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Source Gives Details of Black-Market
Nuclear Program

Paraphrased by:
Steve Waldrop
February 20, 2004

Pakistani scientist and father of Pakistan's nuclear program, Abdul Qadeer Khan sold nuclear weapons-making equipment to Iran for $3 million and had enriched uranium shipped to Libya for its atomic program, said police, citing the alleged financier of an international trafficking network.

In the first inside account of the black-market nuclear program, Buhary Syed Abu Tahir told Malaysian police that Khan asked him to send two containers of used centrifuge parts from Pakistan to Iran in 1994 or 1995. Tahir also said Libya received enriched uranium from Pakistan in 2001, police said.

Officers have been questioning Mr. Tahir, a Sri Lankan businessman living in Malaysia, over his role in Dr. Khan's network. Tahir also said Libya received enriched uranium from Pakistan in 2001.

A report released by police provides a detailed account of the network headed by Khan, who confessed earlier this month to leaking nuclear technology to Iran, Libya and North Korea.

Police said the 12-page report on Tahir's Malaysian connections will be given to the International Atomic Energy Agency, the Vienna, Austria-based U.N. organization that oversees the international Nuclear Nonproliferation Treaty.

Malaysian authorities insist that they will cooperate if the IAEA seeks further action.

Tahir told Malaysian authorities he organized the shipment of two containers of centrifuge parts from Dubai to Iran aboard an Iranian merchant ship, the report says. Centrifuges are machines that can enrich uranium for weapons and other purposes.

"Payment for the two containers of centrifuge units, amounting to about $3 million," was paid by an unnamed Iranian, the report said.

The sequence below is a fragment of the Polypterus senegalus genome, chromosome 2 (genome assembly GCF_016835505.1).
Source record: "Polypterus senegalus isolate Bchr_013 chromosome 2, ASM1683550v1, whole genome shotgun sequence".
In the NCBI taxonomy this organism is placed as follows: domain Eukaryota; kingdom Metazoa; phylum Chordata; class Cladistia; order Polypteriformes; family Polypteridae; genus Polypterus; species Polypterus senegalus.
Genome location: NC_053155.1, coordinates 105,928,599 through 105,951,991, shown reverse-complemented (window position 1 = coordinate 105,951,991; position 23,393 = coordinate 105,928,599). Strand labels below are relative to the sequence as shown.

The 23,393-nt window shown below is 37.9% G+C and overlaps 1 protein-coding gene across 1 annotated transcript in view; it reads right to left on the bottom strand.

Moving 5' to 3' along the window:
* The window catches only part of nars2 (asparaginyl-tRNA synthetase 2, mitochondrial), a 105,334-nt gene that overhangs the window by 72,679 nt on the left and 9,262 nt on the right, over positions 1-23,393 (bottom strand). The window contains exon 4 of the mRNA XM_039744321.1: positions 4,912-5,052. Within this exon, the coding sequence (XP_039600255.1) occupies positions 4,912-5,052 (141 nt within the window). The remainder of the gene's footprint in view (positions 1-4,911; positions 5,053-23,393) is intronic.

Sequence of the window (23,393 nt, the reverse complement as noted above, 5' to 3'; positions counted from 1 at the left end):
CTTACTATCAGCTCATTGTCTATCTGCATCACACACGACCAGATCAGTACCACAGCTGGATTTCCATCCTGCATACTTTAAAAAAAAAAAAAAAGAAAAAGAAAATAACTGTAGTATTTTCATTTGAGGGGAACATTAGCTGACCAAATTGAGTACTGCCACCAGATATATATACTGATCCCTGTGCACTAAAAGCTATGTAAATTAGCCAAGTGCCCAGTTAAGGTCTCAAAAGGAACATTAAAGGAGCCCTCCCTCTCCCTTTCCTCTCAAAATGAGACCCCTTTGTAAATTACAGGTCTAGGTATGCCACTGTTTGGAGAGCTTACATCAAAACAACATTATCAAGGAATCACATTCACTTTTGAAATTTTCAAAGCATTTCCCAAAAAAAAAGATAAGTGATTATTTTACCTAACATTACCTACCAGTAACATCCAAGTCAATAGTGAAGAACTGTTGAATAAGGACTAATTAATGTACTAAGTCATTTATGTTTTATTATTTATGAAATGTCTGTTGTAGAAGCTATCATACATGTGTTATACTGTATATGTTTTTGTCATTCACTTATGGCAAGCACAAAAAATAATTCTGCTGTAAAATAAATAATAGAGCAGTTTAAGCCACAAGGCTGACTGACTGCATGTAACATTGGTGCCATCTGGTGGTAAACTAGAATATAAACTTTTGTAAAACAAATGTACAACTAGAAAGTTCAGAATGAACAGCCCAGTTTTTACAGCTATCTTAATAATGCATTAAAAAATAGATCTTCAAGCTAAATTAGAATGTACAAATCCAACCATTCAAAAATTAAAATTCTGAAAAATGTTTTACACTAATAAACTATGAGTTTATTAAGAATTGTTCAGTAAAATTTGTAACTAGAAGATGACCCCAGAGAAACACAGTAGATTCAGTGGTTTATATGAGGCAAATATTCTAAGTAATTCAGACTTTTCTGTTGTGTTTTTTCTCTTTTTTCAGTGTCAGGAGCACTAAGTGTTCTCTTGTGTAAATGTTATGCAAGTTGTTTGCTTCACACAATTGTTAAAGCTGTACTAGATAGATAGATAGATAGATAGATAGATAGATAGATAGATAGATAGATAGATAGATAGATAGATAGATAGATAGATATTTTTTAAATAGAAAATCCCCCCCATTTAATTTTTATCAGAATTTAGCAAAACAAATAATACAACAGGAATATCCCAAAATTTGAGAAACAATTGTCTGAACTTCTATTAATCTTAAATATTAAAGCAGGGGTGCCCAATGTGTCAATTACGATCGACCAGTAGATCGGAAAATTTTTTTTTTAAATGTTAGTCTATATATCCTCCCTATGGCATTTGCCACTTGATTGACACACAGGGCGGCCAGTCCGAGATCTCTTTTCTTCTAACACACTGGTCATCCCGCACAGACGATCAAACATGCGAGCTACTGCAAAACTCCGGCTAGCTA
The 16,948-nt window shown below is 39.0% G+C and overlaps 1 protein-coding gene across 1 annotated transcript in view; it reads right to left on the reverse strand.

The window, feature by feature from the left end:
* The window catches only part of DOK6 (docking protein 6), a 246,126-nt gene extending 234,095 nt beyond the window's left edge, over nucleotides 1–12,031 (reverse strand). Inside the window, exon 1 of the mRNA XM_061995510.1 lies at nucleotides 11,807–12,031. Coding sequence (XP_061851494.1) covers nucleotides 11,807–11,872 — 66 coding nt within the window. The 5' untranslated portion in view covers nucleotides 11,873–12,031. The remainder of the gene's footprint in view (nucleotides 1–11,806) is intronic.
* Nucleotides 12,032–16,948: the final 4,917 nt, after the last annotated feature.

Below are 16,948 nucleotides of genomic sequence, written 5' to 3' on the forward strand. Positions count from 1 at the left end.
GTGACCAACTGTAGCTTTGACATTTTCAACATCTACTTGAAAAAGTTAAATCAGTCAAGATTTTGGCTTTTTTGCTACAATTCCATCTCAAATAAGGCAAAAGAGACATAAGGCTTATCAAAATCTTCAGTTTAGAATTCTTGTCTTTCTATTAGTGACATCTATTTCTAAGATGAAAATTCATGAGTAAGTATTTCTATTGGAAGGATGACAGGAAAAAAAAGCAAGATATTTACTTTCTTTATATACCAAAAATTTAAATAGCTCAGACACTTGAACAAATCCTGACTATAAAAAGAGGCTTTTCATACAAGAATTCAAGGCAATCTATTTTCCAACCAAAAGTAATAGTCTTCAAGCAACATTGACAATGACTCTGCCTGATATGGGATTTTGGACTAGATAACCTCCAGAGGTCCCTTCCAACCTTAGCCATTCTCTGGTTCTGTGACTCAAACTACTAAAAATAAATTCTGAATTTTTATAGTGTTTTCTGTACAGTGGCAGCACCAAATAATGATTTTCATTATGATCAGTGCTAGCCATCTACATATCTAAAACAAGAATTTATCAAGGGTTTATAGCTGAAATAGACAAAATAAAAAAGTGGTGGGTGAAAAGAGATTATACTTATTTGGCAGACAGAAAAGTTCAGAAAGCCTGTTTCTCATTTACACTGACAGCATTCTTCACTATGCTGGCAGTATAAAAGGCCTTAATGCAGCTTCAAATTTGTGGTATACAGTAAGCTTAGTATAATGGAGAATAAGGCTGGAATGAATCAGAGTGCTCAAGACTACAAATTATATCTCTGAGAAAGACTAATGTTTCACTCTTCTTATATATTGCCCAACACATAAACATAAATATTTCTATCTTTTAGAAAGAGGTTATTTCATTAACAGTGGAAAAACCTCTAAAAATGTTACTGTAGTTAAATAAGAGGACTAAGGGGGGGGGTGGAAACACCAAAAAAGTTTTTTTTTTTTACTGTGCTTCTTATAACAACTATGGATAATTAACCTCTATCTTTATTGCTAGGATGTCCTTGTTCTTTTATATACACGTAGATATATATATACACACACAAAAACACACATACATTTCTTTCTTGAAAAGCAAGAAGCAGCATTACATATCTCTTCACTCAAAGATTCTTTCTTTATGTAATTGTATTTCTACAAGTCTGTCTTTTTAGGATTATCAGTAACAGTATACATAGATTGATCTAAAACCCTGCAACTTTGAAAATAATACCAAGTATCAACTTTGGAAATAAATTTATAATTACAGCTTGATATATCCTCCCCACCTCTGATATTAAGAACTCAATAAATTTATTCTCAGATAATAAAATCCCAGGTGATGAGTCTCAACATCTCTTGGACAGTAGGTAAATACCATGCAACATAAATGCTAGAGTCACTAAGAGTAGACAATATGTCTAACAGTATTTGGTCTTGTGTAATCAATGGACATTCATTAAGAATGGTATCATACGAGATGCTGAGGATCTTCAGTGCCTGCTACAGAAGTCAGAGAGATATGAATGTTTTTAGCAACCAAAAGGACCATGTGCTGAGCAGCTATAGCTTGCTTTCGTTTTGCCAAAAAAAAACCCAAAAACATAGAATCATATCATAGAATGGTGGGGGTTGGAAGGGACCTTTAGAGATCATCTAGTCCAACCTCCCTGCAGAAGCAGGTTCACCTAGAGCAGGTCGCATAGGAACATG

Tahir said Khan told him "a certain amount" of enriched uranium was flown to Libya from Pakistan on a Pakistani airliner in 2001, and a "certain number" of centrifuges were flown to Libya direct from Pakistan in 2001-02, the report said.

Malaysian officials said earlier that Tahir broke no Malaysian laws, but they would keep him under surveillance.

He is a former business associate of Kamaluddin Abdullah, the son of Malaysian Prime Minister Abdullah Ahmad Badawi, who promised the police investigation would be conducted "without fear or favor."

A Malaysian company controlled by Kamaluddin, Scomi Precision Engineering, a company established by Tahir and his brother, has acknowledged making 14 "semifinished components" which may amount to thousands of parts for a Dubai-based company, Gulf Technical Industries, under a contract negotiated by Tahir. They were seized in October while being shipped from Dubai to Libya.

Authorities say the parts were for centrifuges, but Scomi says it did not know what the parts were for.

Malaysian Foreign Minister Syed Hamid Albar complained that his nation has been unfairly singled out by the United States in calling for a crackdown on the international nuclear black market.

"Malaysia should not be dragged into the debate of being a country that is involved in the supply of components or otherwise for weapons of mass destruction," Sayed Hamid said. "We have no capability." He went on to say that most nuclear weapons came from Europe and the United States.